What really stands out about the Compass (apart from its looks) is that it folds up into such a portable package. ... Read More
Twelvesouth’s Compass stand looks more like a medical instrument than an iPad accessory, but that’s what it is. The divider-shaped unit splits in the middle and the legs splay to make a rather sleek-looking tripod. Two little “feet” flip out from the “ankles” to support the iPad’s lower edge, and a soft circular pad caresses its back whether in portrait or landscape position.
The stand is good for typing, too. See the extra little foot contained in the, erm, upper thigh of the main leg? That pops out to support the iPad at a much shallower angle.
Twelvesouth has a history of making fair-priced, well-designed Apple accessories, from the simple BookArc MacBook stand to the BassJump sub-woofer that backs up the MacBook’s own little speakers. And at $40 the Compass is eminently affordable, especially when compared to the cheap plastic tat available for similar prices.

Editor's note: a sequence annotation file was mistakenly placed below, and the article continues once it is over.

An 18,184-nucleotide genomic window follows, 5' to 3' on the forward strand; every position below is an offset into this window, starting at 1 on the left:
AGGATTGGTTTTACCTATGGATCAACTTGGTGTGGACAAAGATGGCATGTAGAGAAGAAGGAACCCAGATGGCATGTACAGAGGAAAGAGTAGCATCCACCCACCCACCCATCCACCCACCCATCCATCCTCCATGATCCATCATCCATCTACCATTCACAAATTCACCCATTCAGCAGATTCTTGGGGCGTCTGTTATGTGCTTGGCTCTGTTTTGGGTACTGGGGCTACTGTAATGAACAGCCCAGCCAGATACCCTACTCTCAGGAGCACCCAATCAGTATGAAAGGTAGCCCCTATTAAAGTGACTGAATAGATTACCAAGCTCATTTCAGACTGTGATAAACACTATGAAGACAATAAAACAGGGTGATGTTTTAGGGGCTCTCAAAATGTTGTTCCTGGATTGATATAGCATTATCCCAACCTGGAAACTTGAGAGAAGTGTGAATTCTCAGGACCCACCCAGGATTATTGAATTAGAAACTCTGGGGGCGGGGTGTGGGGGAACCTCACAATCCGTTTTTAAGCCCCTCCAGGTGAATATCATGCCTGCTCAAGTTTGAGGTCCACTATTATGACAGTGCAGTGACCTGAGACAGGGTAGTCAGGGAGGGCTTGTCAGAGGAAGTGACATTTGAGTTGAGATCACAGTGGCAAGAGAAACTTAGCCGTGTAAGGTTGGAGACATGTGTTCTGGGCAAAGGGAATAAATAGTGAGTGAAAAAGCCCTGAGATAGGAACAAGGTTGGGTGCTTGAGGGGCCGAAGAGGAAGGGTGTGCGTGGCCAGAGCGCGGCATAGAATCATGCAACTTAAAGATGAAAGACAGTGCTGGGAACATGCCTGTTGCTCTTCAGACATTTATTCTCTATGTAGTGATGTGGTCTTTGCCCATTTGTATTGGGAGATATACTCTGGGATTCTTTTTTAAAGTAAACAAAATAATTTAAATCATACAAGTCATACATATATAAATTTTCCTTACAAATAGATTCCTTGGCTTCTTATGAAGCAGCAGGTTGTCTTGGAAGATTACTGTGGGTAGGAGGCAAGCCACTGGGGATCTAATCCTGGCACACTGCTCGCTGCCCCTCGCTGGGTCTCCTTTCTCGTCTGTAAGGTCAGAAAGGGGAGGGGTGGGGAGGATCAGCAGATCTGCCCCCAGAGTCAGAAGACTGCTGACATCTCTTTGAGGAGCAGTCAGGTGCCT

What really stands out about the Compass (apart from its looks) is that it folds up into such a portable package. When scissored shut, it is barley an inch wide and even comes with its own little carrying case.
Extremely well designed, very stylish, functional and compact... one of the best iPad stands on the market today. ... Read More
Since the announcement of the iPad, dozens of companies have launched their very own iPad stand. A good chunk of them are just ok, some are good, and very few are outstanding. The Compass from TwelveSouth, a stylish compact folding stand, falls in this last category.
Like the drafting tool it is inspired from, the Compass is a multi-legged stand that can be folded in order to carry it easily. The stand is only 7 inches long and 1 inch wide when folded, which makes it the perfect travel companion. The Compass is also versatile, as it can be used in two different modes: